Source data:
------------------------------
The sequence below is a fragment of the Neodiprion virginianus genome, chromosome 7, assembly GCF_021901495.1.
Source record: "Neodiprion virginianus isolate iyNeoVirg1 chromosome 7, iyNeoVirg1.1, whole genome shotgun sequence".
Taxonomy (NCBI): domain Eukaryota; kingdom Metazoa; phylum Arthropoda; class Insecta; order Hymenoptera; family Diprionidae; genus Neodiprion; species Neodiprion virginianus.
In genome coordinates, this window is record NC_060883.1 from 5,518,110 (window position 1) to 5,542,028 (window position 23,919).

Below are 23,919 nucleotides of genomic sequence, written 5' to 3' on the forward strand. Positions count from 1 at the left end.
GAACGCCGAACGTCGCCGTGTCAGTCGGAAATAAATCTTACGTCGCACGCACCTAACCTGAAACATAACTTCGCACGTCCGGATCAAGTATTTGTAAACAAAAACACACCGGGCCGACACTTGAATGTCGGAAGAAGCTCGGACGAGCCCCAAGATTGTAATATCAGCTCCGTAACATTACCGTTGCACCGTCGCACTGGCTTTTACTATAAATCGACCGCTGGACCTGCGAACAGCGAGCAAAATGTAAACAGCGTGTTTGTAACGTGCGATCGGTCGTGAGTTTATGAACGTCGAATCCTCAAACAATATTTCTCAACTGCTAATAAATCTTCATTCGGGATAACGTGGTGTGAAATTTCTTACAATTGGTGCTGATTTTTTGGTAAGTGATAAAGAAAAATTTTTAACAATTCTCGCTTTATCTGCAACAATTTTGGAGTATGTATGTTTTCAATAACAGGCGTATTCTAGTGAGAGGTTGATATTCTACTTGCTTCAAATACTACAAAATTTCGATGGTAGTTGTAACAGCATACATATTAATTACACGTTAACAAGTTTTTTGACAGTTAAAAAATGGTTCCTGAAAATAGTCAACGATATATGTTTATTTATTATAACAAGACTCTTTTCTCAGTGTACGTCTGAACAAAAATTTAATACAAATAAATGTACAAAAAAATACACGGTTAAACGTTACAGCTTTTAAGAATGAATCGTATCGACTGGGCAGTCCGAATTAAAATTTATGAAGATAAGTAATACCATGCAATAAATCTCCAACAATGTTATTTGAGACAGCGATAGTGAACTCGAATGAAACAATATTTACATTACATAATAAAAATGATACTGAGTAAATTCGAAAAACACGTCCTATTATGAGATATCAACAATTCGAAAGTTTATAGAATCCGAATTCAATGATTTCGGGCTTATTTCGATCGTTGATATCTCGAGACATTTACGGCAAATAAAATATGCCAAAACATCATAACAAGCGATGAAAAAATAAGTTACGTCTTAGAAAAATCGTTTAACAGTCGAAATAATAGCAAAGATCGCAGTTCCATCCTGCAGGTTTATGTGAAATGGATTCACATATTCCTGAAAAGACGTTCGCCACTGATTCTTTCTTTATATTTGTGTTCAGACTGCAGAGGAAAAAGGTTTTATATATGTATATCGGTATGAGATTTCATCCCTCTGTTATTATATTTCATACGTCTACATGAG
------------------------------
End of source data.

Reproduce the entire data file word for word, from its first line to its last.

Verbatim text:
The sequence below is a fragment of the Neodiprion virginianus genome, chromosome 7, assembly GCF_021901495.1.
Source record: "Neodiprion virginianus isolate iyNeoVirg1 chromosome 7, iyNeoVirg1.1, whole genome shotgun sequence".
Taxonomy (NCBI): domain Eukaryota; kingdom Metazoa; phylum Arthropoda; class Insecta; order Hymenoptera; family Diprionidae; genus Neodiprion; species Neodiprion virginianus.
In genome coordinates, this window is record NC_060883.1 from 5,518,110 (window position 1) to 5,542,028 (window position 23,919).

Below are 23,919 nucleotides of genomic sequence, written 5' to 3' on the forward strand. Positions count from 1 at the left end.
GAACGCCGAACGTCGCCGTGTCAGTCGGAAATAAATCTTACGTCGCACGCACCTAACCTGAAACATAACTTCGCACGTCCGGATCAAGTATTTGTAAACAAAAACACACCGGGCCGACACTTGAATGTCGGAAGAAGCTCGGACGAGCCCCAAGATTGTAATATCAGCTCCGTAACATTACCGTTGCACCGTCGCACTGGCTTTTACTATAAATCGACCGCTGGACCTGCGAACAGCGAGCAAAATGTAAACAGCGTGTTTGTAACGTGCGATCGGTCGTGAGTTTATGAACGTCGAATCCTCAAACAATATTTCTCAACTGCTAATAAATCTTCATTCGGGATAACGTGGTGTGAAATTTCTTACAATTGGTGCTGATTTTTTGGTAAGTGATAAAGAAAAATTTTTAACAATTCTCGCTTTATCTGCAACAATTTTGGAGTATGTATGTTTTCAATAACAGGCGTATTCTAGTGAGAGGTTGATATTCTACTTGCTTCAAATACTACAAAATTTCGATGGTAGTTGTAACAGCATACATATTAATTACACGTTAACAAGTTTTTTGACAGTTAAAAAATGGTTCCTGAAAATAGTCAACGATATATGTTTATTTATTATAACAAGACTCTTTTCTCAGTGTACGTCTGAACAAAAATTTAATACAAATAAATGTACAAAAAAATACACGGTTAAACGTTACAGCTTTTAAGAATGAATCGTATCGACTGGGCAGTCCGAATTAAAATTTATGAAGATAAGTAATACCATGCAATAAATCTCCAACAATGTTATTTGAGACAGCGATAGTGAACTCGAATGAAACAATATTTACATTACATAATAAAAATGATACTGAGTAAATTCGAAAAACACGTCCTATTATGAGATATCAACAATTCGAAAGTTTATAGAATCCGAATTCAATGATTTCGGGCTTATTTCGATCGTTGATATCTCGAGACATTTACGGCAAATAAAATATGCCAAAACATCATAACAAGCGATGAAAAAATAAGTTACGTCTTAGAAAAATCGTTTAACAGTCGAAATAATAGCAAAGATCGCAGTTCCATCCTGCAGGTTTATGTGAAATGGATTCACATATTCCTGAAAAGACGTTCGCCACTGATTCTTTCTTTATATTTGTGTTCAGACTGCAGAGGAAAAAGGTTTTATATATGTATATCGGTATGAGATTTCATCCCTCTGTTATTATATTTCATACGTCTACATGAG